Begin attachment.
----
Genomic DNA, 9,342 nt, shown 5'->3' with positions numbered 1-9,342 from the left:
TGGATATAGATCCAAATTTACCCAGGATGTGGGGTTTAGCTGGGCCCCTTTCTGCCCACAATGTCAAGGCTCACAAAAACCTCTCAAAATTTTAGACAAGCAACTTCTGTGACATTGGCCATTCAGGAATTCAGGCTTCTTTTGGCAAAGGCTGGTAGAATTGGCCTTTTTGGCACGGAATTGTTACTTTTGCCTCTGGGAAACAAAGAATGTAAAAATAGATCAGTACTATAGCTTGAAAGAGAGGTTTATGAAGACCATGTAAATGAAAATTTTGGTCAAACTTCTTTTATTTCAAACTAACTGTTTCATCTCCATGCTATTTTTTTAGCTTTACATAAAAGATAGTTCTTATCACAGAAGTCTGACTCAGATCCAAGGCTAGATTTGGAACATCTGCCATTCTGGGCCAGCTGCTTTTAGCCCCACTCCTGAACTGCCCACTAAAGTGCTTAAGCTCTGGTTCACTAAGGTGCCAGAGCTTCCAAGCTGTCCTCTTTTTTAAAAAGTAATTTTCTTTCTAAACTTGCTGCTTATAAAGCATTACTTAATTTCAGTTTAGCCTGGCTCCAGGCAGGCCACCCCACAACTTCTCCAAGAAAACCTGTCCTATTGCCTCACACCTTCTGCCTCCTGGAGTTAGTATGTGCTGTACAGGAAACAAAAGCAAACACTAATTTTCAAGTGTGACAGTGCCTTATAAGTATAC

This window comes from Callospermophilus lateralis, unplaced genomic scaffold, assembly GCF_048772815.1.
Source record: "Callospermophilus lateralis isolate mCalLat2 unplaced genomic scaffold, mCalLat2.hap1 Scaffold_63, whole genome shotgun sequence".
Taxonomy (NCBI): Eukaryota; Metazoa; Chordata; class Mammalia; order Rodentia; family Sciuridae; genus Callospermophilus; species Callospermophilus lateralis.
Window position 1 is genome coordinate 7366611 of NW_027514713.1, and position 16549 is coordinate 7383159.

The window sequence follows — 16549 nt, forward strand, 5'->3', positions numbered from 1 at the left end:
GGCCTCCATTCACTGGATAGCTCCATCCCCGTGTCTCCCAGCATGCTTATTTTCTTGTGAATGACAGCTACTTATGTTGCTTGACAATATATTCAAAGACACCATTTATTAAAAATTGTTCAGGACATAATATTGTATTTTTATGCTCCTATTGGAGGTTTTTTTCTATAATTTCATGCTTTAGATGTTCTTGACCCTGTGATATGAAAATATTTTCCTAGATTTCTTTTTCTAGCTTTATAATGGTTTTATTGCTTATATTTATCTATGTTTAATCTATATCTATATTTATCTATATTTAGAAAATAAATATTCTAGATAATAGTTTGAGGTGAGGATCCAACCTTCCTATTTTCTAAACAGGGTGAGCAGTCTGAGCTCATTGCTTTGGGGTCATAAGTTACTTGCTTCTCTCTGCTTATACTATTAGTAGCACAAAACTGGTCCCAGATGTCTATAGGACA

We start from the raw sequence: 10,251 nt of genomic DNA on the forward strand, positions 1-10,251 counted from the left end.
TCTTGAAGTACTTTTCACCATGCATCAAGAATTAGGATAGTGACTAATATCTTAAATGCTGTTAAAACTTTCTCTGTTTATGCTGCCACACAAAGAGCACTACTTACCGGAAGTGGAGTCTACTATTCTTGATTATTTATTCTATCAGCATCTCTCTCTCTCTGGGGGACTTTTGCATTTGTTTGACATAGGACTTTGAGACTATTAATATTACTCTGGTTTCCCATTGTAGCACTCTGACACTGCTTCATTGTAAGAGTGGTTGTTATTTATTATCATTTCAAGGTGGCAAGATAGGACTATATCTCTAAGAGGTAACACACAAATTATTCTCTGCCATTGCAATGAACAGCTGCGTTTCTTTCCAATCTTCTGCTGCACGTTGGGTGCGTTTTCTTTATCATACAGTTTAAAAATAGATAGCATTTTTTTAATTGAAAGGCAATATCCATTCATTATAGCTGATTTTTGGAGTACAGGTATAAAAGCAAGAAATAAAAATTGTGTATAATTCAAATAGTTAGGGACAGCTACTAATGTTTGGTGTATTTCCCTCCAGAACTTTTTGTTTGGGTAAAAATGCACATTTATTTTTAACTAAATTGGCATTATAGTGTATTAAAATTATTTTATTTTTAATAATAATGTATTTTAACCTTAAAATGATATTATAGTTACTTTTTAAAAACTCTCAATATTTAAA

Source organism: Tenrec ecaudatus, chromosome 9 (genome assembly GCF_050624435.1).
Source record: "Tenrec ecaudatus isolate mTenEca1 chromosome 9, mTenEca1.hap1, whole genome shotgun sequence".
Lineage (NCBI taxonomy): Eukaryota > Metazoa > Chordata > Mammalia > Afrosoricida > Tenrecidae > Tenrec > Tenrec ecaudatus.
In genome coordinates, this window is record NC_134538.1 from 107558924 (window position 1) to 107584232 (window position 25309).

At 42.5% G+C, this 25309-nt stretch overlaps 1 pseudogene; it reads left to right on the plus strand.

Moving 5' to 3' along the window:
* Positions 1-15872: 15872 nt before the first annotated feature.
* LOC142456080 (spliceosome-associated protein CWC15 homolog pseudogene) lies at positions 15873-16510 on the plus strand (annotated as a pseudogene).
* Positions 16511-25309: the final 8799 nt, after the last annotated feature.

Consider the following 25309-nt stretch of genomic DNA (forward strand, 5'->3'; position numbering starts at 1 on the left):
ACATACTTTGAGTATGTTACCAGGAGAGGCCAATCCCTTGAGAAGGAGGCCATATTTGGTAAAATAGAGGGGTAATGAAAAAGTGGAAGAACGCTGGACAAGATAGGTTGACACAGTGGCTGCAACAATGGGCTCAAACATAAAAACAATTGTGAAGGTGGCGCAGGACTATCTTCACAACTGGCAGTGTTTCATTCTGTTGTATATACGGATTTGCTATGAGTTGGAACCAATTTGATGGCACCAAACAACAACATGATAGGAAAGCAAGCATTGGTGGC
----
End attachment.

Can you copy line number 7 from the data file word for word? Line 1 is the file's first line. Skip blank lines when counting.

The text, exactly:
The window sequence follows — 16549 nt, forward strand, 5'->3', positions numbered from 1 at the left end: